Shadow Dancing

For any composition, whether it’s a painting, a sketch or a detailed drawing, the addition of shadows can determine its success or failure. When you have light, you have shadow—this principle is essential to realism and it’s key to giving a picture an exciting sense of life. Here are some of the easiest ways to give those shadows in your drawings the attention they deserve.

Follow the Light
There are two basic types of shadows: the cast shadow, which is found on a surface where the light is blocked by another object, and the shadow side of an object, which simply doesn’t face the light source. For cast shadows, the direction of the cast is crucial, and it depends on the direction and distance of the incoming light. When the light source is very distant (typically the sun), all its shadows should follow the same angle. When it’s very near, such as an interior light, the shadows will splay out in various directions because the objects in the picture are at different angles to the light source. The drawings of the fence on page 22 illustrate the difference.

Telling Time: Shadows can give a clear indication of the sun’s position—here it’s high and to the near left—to better inform viewers of the setting.

A cast shadow from any object starts out darker than the object casting it. With a vase sitting on a table, for instance, the area of the cast shadow adjacent to the base of the vase will be darker than the vase, and will also be the darkest area of the cast shadow. As the shadow recedes, a reversal occurs and it becomes lighter than the object causing the shadow. Be aware, too, that the surface the shadow is cast upon can distort its shape.

Also, the definition diminishes and the edges get fuzzy as the shadow recedes; a long shadow cast by the sun can just disappear into the distance. In other words, the greater the distance between the object and its cast shadow, the less definition the shadow has. If the vase casts a shadow on a wall immediately next to it, the shadow will be sharp-edged, but a far wall would show a much lighter and less distinct shadow.

A Better Definition
The shadow side of an object provides a great opportunity to describe its shape, especially when it has curves. With a box, for example, it’s not too hard to create the line where the sunlit side meets the shadow plane, but with curves there’s no definite point of transition. The indefinite line where the gradual transition is made is called the projection edge; it’s the darkest portion of the shadow, and it’s where the oncoming light skims past the object. As you go around to the shadow side of the lighthouse below, the value becomes a little lighter, usually due to distance and backlighting. This tells us that the object is round.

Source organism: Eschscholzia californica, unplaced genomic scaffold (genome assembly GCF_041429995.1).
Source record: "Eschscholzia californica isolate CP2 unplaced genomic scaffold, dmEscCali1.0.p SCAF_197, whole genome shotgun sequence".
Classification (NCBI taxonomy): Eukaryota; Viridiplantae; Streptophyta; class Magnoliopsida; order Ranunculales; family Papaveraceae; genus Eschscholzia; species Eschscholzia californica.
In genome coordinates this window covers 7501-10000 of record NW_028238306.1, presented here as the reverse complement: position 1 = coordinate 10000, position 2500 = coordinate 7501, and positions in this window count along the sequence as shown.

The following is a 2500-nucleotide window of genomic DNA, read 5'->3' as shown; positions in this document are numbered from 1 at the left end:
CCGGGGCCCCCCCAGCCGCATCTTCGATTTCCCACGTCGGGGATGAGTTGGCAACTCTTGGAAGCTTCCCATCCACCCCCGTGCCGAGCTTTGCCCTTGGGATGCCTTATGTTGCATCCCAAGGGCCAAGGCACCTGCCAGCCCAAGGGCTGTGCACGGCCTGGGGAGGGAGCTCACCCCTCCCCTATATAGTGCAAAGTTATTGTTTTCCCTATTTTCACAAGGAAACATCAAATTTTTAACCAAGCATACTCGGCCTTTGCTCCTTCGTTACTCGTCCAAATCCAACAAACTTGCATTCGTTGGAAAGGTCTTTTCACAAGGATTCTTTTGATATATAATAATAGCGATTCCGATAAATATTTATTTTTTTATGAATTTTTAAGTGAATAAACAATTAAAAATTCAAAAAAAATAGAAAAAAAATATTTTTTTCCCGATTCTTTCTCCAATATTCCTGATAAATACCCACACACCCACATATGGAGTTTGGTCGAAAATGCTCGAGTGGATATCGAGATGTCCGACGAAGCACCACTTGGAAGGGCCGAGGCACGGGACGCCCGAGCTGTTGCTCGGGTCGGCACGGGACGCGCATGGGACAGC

Mixing It Up: The shape of the cast shadow created by this walkway is modified by the round structure of the lighthouse, so that the darkest portion is close under the walkway and gets lighter as it goes both ways around the wall. Below that, the vertical area facing the sun is the lightest, and the juncture of these two areas is well defined. As the curvature of the structure increases, the light plane becomes darker to the point of the projection edge, where it then grows lighter toward the shadow side of the lighthouse.

Varying the direction of your strokes will help to define the shadows in your drawing. Shadows under eaves, for instance, may have pencil strokes running in the same direction as the incoming light, and long strokes can create the appearance of an elongated shadow. There can be a combination of line directions on highly textured surfaces, and some curving lines can emphasize the curvature of the walls. You might also find that just a series of horizontal parallel lines is effective, with the values changing as the shadow changes.

Your best guide to accuracy will always be careful observation of real life, where you’ll never run out of fascinating shadows to study. Keep a close eye on the values, have fun, and remember that the right shadows can do more for your drawings than most of us realize.

Artist and instructor Butch Krieger is a contributing editor for The Artist’s Magazine. He lives in Port Angeles, Washington.

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